BATON ROUGE — State elections officials removed about 52,000 inactive voters from Louisiana’s voter rolls after November’s presidential election.
State Elections Commissioner Angie Rogers said election laws require the purge of voter registration rolls once every two years or so, to remove the names of people who have not voted in the past two federal elections or any state or local race during that time period.
Rogers say the individuals have had notices sent to the address listed on voter rolls as part of a canvass process prior to the cancellation.
Lafayette board OKs safety items
LAFAYETTE — The Lafayette Parish School Board has approved a school safety package designed to improve security on campuses with additional personnel, including a safety officer, school resource officer and dean of students.
On Wednesday, the board also discussed but did not vote on the use of new alarm systems and new security cameras.
The school safety package was recommended after a review of campuses that reported increases in discipline issues after a new discipline policy was started this school year.
Assistant Superintendent Sandra Billeaudeau says the costs of the alarm systems and security cameras are still under review. She says the district does not have the money to pay for new alarms and security cameras at this time.
Home rule charter violators targeted
NEW IBERIA — The Iberia Parish Council has voted to add a fine of $500 or 30 days in jail for anyone who knowingly violates the home rule charter.
The new law approved Wednesday would penalize any employee or public official who refuses to perform a duty the charter requires, intentionally performs a duty that violates the charter, or allows an employee to intentionally refuse to perform a duty or perform a duty that violates the charter.
Parish Council President Roger Duncan said there were no specific violations the council had in mind for the new law.
Parish council legal adviser Dean Wattigny said that the law is not retroactive and will only apply to any future violations.
Council approves moving residents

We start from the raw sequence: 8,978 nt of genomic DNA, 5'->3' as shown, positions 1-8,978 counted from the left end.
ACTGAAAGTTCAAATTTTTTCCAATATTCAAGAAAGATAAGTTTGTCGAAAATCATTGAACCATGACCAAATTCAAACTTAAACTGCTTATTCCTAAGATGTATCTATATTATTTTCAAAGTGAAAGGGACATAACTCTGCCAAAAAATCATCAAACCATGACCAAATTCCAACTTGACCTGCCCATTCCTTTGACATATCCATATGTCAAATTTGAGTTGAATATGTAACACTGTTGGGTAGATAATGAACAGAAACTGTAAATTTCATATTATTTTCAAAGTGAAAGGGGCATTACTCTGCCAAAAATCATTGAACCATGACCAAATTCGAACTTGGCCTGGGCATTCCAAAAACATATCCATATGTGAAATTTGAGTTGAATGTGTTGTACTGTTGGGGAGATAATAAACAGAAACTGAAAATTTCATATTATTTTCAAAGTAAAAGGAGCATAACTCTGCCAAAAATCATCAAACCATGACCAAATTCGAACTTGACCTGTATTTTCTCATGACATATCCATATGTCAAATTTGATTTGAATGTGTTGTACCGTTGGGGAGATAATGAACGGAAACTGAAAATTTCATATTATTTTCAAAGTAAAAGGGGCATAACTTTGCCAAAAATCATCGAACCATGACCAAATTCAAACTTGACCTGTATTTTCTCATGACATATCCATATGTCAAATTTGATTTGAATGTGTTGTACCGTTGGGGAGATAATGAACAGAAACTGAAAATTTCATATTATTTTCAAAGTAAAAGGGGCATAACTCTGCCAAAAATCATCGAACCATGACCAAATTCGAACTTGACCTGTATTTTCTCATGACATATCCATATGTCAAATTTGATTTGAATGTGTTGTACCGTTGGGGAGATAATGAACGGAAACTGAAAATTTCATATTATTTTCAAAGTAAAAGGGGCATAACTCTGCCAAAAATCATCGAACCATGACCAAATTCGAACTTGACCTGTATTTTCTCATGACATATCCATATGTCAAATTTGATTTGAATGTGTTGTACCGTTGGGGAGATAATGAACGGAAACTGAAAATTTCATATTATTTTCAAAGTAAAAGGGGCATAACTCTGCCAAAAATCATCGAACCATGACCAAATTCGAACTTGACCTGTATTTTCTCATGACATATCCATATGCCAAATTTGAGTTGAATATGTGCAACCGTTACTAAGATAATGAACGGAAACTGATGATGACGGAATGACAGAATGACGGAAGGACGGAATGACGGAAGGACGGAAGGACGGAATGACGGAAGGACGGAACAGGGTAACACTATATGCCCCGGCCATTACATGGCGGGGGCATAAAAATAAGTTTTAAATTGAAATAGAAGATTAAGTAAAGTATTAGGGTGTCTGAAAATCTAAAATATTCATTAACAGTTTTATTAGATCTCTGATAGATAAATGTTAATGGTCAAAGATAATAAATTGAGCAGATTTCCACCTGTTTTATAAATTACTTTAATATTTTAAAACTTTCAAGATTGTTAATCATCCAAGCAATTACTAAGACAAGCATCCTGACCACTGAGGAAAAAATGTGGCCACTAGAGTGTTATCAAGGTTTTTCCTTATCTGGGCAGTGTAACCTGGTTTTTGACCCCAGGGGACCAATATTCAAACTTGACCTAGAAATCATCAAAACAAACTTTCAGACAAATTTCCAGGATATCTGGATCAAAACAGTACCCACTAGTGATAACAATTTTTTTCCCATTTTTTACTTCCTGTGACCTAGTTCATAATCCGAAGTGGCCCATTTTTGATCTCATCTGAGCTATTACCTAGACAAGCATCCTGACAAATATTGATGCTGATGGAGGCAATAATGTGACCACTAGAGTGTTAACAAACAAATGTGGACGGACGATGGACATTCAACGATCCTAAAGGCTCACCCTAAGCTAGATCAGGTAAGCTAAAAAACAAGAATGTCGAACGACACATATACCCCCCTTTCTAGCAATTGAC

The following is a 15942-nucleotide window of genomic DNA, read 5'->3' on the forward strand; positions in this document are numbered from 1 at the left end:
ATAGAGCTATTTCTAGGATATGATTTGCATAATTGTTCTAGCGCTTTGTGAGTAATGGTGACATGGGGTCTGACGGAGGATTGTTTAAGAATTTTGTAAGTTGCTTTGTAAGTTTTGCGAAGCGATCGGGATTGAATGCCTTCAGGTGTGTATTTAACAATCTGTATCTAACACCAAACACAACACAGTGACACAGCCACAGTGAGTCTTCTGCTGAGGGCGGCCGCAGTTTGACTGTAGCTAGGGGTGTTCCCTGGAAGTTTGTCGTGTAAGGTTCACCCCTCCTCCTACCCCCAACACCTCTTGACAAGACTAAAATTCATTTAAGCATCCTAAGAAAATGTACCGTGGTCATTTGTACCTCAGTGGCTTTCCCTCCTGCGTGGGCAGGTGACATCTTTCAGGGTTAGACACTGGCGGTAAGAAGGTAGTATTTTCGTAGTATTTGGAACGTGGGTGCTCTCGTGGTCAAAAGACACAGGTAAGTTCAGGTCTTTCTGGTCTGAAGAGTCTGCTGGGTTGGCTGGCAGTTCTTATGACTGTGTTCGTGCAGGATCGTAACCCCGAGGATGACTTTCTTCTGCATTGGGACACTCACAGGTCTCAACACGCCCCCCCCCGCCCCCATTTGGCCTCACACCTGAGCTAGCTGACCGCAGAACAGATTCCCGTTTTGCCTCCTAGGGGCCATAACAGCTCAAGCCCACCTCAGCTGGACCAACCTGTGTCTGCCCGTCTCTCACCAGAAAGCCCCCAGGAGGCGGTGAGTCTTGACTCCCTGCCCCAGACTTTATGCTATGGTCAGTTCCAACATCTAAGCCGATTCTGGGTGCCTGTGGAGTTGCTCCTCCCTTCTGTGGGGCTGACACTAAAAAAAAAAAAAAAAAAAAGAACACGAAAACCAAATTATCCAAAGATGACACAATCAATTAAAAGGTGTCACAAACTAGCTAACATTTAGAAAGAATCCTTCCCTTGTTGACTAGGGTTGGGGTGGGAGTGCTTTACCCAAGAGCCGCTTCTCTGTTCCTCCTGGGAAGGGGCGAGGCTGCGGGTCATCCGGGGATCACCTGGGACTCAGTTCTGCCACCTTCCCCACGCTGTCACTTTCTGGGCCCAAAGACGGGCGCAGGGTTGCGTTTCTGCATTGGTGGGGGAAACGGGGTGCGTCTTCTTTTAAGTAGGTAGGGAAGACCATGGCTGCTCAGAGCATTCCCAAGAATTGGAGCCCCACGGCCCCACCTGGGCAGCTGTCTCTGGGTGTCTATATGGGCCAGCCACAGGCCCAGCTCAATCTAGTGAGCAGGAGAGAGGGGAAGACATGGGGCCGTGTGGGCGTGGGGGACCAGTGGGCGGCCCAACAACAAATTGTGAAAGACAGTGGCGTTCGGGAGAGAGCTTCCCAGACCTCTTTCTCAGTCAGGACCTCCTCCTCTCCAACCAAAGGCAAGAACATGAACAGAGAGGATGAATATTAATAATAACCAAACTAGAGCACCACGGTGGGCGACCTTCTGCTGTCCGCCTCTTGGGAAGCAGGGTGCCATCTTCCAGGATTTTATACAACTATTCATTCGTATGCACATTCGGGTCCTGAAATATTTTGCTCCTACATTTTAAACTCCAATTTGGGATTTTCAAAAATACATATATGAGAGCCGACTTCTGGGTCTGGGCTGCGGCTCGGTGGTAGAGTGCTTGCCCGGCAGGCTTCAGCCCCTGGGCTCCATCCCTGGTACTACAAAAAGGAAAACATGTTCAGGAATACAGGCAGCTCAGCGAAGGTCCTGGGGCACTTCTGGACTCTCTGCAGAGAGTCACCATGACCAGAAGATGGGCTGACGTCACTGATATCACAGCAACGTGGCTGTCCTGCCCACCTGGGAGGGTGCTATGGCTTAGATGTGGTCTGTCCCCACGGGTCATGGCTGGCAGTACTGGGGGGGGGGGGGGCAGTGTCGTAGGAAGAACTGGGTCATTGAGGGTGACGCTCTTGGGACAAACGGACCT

BATON ROUGE — The East Baton Rouge Parish Metro Council has voted to relocate 44 Scotlandville homeowners away from a foul-smelling waste water treatment plant, putting an end to a 17-year battle with residents.
The council voted 8-4 Wednesday night to approve an estimated $6 million project to relocate the residents and build a natural buffer zone around the sewer plant.
A small group of Scotlandville residents who attended the meeting said they were cautiously optimistic about moving forward with the city-parish on the relocation plan after the council’s vote to approve creation of a buffer zone around the sewer plant.
Homes within the buffer zone will be demolished under the plan, which means residents will have no choice other than to relocate.
Teacher facing more sex charges
ALEXANDRIA — A Rapides Parish high school teacher, who was arrested last month on charges of having a sexual relationship with a student, now is facing nine additional charges.
Heather Michelle Cooksey, 27, was arrested Tuesday and later released on a $35,000 bond.
Rapides Parish sheriff’s deputies say Cooksey faces two counts of felony carnal knowledge of a juvenile, four counts of prohibited sexual conduct between an educator and a student, two counts of sexual battery by fondling and one count of indecent behavior with a juvenile.
Cooksey, an English teacher at Tioga High School, originally was arrested Dec. 19 on two counts of felony carnal knowledge of a juvenile.
Hunter found after boat sinks in marsh